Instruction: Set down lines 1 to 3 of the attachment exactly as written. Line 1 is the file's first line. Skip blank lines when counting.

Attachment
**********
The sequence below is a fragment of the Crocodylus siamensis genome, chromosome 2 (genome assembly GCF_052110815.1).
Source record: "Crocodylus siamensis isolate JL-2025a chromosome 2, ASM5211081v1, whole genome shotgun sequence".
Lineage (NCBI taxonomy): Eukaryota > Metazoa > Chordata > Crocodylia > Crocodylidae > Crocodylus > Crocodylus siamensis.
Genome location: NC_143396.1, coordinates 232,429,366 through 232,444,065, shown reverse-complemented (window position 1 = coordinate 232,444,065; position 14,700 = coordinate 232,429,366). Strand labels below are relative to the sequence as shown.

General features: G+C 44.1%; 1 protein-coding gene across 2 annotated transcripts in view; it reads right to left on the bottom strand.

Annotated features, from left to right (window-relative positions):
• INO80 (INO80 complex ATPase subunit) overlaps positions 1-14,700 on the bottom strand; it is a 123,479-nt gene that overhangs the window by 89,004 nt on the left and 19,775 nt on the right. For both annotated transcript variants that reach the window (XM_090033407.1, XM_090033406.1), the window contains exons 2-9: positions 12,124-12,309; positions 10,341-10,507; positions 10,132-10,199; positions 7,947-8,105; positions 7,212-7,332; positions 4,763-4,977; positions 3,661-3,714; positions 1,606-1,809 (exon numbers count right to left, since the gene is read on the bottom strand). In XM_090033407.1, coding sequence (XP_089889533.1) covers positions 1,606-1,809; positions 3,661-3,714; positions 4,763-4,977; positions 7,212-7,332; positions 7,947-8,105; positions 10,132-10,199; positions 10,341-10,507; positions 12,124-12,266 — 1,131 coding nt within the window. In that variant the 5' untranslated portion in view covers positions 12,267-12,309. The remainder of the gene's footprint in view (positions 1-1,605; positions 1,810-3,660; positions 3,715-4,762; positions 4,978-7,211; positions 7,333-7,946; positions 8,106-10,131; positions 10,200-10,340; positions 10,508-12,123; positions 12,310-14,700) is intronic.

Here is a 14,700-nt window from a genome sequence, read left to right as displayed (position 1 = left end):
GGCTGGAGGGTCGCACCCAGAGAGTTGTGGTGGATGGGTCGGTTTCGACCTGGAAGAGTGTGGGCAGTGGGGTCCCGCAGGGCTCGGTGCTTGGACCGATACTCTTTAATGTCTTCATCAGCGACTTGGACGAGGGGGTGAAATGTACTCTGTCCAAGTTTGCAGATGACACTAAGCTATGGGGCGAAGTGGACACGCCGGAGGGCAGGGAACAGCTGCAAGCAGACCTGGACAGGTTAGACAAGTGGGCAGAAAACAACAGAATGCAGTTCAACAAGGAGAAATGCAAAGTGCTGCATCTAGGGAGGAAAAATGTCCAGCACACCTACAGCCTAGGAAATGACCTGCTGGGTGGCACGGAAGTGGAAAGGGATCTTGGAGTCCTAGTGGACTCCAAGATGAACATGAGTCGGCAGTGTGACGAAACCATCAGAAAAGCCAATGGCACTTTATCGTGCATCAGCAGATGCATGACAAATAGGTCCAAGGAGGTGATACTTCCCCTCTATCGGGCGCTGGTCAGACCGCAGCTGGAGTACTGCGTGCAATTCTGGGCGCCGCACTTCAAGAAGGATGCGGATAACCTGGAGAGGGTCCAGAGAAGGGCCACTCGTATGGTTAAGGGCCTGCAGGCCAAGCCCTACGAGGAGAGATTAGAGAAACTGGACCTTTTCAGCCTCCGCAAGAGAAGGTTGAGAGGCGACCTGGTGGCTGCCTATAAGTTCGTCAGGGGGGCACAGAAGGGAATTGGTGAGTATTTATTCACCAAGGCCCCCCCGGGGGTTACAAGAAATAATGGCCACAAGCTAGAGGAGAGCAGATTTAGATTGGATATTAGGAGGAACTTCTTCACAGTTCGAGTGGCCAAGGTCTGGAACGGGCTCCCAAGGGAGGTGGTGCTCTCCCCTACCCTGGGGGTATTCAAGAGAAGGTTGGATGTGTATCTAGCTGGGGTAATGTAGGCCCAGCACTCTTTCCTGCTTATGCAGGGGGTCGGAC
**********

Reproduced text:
The sequence below is a fragment of the Crocodylus siamensis genome, chromosome 2 (genome assembly GCF_052110815.1).
Source record: "Crocodylus siamensis isolate JL-2025a chromosome 2, ASM5211081v1, whole genome shotgun sequence".
Lineage (NCBI taxonomy): Eukaryota > Metazoa > Chordata > Crocodylia > Crocodylidae > Crocodylus > Crocodylus siamensis.